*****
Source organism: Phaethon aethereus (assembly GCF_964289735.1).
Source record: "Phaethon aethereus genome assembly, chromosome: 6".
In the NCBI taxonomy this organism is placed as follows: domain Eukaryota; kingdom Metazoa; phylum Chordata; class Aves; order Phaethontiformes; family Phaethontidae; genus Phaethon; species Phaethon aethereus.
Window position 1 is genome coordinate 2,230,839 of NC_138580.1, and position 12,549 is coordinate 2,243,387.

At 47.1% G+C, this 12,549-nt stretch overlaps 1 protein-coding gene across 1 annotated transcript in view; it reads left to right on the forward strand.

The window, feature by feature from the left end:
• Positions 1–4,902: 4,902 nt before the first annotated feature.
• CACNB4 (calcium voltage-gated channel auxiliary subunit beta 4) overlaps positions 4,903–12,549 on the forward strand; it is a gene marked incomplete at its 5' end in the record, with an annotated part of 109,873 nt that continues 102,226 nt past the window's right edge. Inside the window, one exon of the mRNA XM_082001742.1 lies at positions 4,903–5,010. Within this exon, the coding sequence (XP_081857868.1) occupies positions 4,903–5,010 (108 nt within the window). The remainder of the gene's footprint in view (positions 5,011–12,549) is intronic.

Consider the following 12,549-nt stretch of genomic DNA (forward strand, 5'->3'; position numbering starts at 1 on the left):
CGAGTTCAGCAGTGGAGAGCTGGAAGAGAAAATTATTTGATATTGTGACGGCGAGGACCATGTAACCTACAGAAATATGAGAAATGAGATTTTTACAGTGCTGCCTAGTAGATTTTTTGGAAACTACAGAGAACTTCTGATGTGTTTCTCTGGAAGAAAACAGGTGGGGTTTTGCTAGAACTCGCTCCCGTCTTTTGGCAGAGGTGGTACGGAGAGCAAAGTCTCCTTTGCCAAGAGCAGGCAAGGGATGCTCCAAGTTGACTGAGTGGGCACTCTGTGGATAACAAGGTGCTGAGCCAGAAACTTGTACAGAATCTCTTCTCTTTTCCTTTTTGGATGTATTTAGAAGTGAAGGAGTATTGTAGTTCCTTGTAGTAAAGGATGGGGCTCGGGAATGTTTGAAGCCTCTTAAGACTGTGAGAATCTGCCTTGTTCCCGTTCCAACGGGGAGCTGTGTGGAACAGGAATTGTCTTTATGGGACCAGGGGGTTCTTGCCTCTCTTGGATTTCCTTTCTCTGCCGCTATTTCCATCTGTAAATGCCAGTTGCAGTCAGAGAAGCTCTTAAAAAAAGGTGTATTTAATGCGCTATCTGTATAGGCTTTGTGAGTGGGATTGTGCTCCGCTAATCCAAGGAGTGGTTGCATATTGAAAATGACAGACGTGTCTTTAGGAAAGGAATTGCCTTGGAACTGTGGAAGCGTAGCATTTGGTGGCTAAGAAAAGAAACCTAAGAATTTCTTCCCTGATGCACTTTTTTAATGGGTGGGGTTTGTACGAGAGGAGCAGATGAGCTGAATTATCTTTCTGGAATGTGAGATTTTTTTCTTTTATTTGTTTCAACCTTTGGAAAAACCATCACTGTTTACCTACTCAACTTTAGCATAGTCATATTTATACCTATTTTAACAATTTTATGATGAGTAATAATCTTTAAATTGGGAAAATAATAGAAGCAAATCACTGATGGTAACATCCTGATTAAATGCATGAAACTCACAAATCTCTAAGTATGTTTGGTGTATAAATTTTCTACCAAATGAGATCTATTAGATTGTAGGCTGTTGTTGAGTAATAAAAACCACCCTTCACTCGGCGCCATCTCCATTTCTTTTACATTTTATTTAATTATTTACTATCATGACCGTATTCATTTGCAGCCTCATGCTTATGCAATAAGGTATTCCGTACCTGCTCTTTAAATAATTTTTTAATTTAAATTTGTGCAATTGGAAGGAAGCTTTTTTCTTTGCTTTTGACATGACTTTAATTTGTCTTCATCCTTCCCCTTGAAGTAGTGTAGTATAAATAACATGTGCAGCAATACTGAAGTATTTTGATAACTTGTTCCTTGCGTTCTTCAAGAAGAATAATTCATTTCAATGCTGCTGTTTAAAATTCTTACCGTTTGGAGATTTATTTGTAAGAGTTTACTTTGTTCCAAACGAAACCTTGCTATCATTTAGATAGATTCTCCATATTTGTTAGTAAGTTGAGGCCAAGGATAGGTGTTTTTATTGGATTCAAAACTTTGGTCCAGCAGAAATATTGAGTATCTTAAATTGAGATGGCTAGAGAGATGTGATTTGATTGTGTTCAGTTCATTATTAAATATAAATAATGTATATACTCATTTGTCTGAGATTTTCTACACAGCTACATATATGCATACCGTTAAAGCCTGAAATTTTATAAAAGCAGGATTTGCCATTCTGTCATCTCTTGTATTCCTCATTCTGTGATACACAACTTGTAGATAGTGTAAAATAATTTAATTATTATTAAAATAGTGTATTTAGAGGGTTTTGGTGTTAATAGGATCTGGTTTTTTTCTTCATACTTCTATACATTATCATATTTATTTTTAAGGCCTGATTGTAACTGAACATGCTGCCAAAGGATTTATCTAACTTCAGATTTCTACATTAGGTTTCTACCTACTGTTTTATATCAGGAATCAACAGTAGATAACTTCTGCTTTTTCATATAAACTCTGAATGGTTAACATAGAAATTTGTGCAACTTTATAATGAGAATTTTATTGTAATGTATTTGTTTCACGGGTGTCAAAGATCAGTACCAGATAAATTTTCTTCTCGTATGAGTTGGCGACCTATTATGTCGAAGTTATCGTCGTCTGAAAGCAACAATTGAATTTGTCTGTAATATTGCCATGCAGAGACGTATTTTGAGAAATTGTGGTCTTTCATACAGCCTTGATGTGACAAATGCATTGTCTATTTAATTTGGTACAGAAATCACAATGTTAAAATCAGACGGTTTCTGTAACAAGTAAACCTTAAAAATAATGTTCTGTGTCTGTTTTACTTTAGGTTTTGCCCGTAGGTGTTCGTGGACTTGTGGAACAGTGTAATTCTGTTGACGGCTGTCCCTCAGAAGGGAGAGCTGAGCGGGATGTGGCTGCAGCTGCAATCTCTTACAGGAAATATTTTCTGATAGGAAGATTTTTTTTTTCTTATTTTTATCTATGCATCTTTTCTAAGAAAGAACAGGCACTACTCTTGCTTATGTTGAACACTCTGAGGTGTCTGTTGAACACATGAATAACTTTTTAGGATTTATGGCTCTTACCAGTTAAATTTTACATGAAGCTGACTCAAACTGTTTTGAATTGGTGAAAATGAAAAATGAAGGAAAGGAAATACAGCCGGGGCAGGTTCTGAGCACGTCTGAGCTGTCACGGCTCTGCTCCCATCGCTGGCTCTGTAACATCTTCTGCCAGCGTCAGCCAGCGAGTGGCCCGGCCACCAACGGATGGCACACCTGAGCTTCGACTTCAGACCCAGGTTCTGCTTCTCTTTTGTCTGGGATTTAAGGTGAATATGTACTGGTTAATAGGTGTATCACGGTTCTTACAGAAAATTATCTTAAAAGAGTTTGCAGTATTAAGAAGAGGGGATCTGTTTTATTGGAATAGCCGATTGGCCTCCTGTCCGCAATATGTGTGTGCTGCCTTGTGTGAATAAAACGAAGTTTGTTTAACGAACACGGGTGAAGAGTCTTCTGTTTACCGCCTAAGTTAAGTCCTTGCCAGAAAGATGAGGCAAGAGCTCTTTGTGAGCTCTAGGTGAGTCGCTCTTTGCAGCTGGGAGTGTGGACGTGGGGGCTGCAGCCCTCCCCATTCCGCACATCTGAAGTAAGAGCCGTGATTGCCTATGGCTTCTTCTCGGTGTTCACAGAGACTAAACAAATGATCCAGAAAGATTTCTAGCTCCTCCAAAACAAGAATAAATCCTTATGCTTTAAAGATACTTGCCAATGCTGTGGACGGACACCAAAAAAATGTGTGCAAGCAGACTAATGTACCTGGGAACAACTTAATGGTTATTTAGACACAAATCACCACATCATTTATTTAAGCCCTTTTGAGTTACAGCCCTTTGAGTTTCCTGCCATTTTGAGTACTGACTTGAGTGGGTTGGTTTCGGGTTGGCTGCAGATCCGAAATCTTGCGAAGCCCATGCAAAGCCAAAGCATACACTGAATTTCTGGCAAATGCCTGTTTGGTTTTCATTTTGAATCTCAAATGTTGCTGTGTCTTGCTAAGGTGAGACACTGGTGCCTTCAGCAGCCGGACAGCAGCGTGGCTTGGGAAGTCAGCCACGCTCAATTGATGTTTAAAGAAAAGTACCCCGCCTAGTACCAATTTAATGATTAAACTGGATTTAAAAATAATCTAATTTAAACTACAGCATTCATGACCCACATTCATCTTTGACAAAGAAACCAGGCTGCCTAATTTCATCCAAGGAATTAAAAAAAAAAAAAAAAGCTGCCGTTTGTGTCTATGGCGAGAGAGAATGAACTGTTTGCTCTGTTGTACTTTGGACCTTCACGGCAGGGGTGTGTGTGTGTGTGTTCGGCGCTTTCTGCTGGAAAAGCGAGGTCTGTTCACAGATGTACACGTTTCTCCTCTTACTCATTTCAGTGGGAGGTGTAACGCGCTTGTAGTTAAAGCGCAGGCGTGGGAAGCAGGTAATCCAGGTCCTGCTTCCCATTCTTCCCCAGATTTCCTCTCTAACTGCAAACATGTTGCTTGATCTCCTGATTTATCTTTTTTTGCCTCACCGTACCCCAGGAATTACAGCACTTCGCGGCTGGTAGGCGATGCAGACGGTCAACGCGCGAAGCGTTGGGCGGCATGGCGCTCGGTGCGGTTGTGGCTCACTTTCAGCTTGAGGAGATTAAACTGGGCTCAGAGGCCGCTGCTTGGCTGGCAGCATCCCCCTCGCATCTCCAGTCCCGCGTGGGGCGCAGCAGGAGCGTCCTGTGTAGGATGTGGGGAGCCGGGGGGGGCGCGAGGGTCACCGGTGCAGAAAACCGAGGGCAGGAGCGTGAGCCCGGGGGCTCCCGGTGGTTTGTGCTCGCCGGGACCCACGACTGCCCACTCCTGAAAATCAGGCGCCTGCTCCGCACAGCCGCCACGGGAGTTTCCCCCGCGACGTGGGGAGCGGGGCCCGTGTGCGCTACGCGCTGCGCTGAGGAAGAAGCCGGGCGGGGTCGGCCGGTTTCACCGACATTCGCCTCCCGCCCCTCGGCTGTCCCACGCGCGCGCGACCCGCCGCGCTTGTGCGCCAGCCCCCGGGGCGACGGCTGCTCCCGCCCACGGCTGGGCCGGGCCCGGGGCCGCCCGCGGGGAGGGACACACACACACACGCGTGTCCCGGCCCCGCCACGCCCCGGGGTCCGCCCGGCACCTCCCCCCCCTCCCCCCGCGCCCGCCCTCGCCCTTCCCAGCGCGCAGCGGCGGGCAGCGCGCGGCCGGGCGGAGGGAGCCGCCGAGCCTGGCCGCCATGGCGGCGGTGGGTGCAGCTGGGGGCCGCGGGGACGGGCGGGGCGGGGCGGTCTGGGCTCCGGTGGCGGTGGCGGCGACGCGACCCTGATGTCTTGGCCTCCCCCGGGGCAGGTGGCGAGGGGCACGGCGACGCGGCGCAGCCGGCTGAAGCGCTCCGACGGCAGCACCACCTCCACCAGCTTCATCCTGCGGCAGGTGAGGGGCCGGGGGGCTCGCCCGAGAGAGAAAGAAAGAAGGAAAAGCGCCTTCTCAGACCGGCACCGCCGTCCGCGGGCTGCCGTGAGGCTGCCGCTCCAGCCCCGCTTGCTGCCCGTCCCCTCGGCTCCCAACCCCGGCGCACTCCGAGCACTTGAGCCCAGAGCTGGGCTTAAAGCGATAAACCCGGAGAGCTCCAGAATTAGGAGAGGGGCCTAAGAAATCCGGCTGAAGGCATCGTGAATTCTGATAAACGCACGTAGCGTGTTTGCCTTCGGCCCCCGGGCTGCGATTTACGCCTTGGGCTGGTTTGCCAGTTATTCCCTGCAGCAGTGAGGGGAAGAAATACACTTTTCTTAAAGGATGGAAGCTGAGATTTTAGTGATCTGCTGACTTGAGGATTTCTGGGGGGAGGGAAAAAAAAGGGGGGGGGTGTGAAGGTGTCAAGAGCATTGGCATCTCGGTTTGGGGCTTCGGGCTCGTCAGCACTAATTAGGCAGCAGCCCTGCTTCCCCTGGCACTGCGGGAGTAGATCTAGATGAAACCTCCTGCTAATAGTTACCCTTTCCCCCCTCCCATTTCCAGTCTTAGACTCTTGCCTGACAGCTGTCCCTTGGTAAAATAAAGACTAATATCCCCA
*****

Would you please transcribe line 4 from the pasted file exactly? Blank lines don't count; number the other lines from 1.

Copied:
Window position 1 is genome coordinate 2,230,839 of NC_138580.1, and position 12,549 is coordinate 2,243,387.